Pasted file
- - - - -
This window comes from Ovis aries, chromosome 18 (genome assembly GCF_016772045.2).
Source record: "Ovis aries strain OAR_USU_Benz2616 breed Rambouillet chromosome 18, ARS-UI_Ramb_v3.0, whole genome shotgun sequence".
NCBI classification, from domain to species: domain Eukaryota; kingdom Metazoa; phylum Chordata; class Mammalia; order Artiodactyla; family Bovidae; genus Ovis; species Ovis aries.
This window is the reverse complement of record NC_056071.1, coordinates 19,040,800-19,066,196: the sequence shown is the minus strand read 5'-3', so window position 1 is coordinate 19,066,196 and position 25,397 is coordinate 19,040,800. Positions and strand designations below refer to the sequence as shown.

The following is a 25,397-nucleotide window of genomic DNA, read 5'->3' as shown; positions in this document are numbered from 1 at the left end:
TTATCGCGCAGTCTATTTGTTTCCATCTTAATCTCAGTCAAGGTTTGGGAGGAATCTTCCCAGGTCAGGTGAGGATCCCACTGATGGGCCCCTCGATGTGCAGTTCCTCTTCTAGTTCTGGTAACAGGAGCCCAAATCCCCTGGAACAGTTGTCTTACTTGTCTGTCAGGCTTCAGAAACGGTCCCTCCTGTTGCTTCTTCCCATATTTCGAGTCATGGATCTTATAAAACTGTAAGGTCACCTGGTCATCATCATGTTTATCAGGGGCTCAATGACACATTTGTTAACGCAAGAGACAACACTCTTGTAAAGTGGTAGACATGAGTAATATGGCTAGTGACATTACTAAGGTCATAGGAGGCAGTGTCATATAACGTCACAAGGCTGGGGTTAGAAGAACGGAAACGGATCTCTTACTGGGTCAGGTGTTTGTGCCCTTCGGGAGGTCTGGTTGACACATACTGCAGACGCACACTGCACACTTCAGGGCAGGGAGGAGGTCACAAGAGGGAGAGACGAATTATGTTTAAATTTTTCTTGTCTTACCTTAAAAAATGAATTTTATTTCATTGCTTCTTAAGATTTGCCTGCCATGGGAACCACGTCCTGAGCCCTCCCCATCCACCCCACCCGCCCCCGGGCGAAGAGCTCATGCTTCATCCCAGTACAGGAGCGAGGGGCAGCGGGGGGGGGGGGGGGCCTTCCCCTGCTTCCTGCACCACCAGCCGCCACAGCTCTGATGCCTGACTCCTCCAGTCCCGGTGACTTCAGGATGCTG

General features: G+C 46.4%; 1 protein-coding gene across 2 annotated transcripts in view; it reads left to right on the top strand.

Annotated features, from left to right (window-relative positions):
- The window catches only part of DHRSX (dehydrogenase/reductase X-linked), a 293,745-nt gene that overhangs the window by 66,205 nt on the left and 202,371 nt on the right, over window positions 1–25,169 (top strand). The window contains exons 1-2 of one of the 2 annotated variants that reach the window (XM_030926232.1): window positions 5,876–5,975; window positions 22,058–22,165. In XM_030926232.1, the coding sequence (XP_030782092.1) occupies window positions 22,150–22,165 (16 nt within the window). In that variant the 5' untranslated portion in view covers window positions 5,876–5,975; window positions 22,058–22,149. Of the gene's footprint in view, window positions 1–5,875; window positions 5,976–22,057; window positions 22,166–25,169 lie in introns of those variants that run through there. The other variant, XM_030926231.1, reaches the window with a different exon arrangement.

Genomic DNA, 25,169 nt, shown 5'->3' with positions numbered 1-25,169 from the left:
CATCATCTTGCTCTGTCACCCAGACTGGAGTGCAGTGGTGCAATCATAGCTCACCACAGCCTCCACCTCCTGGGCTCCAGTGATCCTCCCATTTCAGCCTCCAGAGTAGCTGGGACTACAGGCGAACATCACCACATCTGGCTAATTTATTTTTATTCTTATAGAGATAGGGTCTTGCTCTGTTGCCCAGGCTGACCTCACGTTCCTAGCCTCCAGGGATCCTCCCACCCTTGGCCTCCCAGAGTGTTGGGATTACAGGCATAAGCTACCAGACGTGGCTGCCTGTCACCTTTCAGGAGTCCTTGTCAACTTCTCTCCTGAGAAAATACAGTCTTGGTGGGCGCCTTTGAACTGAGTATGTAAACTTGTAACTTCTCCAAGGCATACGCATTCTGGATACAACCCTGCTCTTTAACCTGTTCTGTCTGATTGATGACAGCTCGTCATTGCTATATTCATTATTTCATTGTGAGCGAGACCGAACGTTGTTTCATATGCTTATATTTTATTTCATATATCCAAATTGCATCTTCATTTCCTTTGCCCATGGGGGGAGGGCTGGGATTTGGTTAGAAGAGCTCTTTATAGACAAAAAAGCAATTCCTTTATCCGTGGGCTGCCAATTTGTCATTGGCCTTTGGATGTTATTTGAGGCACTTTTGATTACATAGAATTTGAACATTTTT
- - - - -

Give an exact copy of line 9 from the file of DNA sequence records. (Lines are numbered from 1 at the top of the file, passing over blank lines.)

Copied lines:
- The window catches only part of DHRSX (dehydrogenase/reductase X-linked), a 293,745-nt gene that overhangs the window by 66,205 nt on the left and 202,371 nt on the right, over window positions 1–25,169 (top strand). The window contains exons 1-2 of one of the 2 annotated variants that reach the window (XM_030926232.1): window positions 5,876–5,975; window positions 22,058–22,165. In XM_030926232.1, the coding sequence (XP_030782092.1) occupies window positions 22,150–22,165 (16 nt within the window). In that variant the 5' untranslated portion in view covers window positions 5,876–5,975; window positions 22,058–22,149. Of the gene's footprint in view, window positions 1–5,875; window positions 5,976–22,057; window positions 22,166–25,169 lie in introns of those variants that run through there. The other variant, XM_030926231.1, reaches the window with a different exon arrangement.